“I had at least three of my kids last year diagnosed with oppositional defiant disorder.”

Someone with oppositional defiant disorder, said Coltak, is prone to refusing to stay seated, being aggressive with a teacher, and sometimes even worse.

“I had a kid threaten to put sugar in my gas tank.”

Here is Chicago Public Schools teacher Deborah Windham describing the living conditions of some of her students. Windham teaches at Bond Elementary School on the city’s south side.

The striking teachers also answered charges that Chicago teachers were already the highest paid, along with giving their thoughts on merit pay and education reforms.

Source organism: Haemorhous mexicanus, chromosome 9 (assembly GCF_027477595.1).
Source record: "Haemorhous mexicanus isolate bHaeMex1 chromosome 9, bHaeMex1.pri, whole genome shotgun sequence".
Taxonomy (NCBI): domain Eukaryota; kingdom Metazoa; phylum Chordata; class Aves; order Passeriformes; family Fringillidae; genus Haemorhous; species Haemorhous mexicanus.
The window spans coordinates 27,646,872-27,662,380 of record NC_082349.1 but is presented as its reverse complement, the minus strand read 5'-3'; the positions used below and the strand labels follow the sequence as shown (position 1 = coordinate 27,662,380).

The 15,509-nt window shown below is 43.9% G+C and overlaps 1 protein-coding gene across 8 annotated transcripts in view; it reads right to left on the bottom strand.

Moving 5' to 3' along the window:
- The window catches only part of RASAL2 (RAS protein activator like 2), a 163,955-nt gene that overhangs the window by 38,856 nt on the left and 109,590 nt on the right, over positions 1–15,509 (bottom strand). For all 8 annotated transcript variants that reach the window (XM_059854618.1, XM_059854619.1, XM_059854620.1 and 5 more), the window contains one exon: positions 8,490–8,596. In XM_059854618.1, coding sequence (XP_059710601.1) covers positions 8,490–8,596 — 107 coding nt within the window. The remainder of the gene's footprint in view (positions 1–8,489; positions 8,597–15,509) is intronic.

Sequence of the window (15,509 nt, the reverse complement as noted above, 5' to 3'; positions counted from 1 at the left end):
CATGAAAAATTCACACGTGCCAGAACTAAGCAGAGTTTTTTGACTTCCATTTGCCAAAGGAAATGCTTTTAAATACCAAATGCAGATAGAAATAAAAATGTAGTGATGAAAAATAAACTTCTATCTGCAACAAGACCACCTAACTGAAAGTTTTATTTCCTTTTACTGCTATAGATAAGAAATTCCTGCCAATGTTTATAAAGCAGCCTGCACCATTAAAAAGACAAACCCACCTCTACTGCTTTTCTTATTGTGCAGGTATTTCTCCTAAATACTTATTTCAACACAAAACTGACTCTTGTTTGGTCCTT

Rochelle Harris is a special education teacher at Songhai Learning Institute on the city’s far south side.  She said that she’s taught as many as thirty nine kids in one eighth grade classroom. She dismissed the notion that Chicago Teachers are already among the highest paid in the country.

“(These are) the things that we have to deal with; the abuse, the cursing, the parents coming up and cussing you out.”

She struggled to responded when confronted with the fact that in New York City teachers have to deal with many of the same issues but are paid less.

“I’m talking about Chicago. I’m not talking about New York,” she continued, “we’re striking because of the fact that we have a voice.”

Harris doesn’t agree with merit pay because she said often teachers are set up for failure in such a system.

Coltak also said it was unfair to compare Chicago teachers to teachers in New York because he felt all teachers were underpaid.